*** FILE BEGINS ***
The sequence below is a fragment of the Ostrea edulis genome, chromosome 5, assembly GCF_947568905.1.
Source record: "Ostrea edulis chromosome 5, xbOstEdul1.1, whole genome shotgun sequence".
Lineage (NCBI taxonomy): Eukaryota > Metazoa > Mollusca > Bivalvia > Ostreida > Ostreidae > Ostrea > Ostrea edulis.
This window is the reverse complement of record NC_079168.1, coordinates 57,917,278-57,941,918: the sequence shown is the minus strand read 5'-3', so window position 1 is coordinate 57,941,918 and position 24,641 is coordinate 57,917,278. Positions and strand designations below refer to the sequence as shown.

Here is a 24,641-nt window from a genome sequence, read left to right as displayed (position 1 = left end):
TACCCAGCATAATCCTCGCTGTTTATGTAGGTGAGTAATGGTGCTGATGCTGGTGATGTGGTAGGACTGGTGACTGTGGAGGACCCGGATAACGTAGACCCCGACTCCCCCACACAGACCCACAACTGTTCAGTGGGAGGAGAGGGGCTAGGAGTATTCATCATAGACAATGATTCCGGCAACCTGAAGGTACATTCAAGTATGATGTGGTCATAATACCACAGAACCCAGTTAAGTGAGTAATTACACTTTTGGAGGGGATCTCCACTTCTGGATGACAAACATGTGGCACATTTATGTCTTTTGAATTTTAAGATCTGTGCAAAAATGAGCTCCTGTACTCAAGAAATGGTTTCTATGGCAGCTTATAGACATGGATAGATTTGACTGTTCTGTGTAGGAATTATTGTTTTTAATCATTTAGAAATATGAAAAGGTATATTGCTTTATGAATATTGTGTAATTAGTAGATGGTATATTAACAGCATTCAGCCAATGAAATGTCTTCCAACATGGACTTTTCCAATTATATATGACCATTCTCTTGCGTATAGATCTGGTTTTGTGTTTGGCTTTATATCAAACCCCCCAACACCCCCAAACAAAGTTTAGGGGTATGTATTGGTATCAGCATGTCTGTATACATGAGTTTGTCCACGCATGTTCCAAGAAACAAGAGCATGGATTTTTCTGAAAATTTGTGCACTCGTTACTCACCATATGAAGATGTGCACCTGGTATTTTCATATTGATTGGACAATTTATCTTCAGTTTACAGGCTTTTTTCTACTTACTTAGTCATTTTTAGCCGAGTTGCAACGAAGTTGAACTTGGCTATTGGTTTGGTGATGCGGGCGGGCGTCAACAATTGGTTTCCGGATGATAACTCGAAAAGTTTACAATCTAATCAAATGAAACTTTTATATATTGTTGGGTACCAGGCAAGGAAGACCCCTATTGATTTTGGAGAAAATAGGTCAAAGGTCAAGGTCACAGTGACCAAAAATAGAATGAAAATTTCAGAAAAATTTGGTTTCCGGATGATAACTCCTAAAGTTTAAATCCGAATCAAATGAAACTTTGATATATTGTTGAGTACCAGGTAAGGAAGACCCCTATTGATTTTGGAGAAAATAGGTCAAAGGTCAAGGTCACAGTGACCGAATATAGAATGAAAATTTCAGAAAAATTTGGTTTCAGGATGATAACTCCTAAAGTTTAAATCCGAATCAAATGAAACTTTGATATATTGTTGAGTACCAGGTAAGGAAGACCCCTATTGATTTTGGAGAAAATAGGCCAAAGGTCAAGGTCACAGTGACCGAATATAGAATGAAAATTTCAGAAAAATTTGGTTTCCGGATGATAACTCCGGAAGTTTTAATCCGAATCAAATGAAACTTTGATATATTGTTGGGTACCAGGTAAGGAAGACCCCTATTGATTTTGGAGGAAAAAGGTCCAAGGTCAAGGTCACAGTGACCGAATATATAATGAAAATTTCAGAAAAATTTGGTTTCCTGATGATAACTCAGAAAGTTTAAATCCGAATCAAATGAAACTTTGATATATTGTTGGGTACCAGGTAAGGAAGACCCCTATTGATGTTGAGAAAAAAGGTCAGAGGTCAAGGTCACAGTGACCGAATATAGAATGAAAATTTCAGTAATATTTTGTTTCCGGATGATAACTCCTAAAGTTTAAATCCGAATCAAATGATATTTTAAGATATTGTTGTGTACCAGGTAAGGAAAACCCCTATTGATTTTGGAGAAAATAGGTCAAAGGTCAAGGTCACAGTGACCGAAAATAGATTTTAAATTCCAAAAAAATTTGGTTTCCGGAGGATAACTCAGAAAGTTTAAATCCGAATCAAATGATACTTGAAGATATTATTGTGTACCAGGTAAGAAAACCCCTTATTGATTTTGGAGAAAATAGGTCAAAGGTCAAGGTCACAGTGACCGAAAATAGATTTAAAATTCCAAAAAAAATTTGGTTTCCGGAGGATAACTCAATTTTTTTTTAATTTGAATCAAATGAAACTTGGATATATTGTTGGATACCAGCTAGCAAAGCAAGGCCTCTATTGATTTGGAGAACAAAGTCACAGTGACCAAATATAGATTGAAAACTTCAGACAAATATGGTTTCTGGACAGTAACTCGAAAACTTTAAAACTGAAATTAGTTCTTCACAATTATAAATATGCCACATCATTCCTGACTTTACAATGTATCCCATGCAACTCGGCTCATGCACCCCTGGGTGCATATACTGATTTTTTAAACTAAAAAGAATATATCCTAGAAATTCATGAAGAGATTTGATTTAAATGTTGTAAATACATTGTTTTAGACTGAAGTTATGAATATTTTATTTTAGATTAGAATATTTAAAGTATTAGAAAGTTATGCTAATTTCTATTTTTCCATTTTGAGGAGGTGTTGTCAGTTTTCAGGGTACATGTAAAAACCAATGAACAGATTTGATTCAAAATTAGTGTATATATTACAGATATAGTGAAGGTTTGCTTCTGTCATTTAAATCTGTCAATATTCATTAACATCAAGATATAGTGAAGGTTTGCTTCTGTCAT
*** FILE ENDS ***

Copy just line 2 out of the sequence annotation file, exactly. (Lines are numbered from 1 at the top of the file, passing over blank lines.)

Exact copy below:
Source record: "Ostrea edulis chromosome 5, xbOstEdul1.1, whole genome shotgun sequence".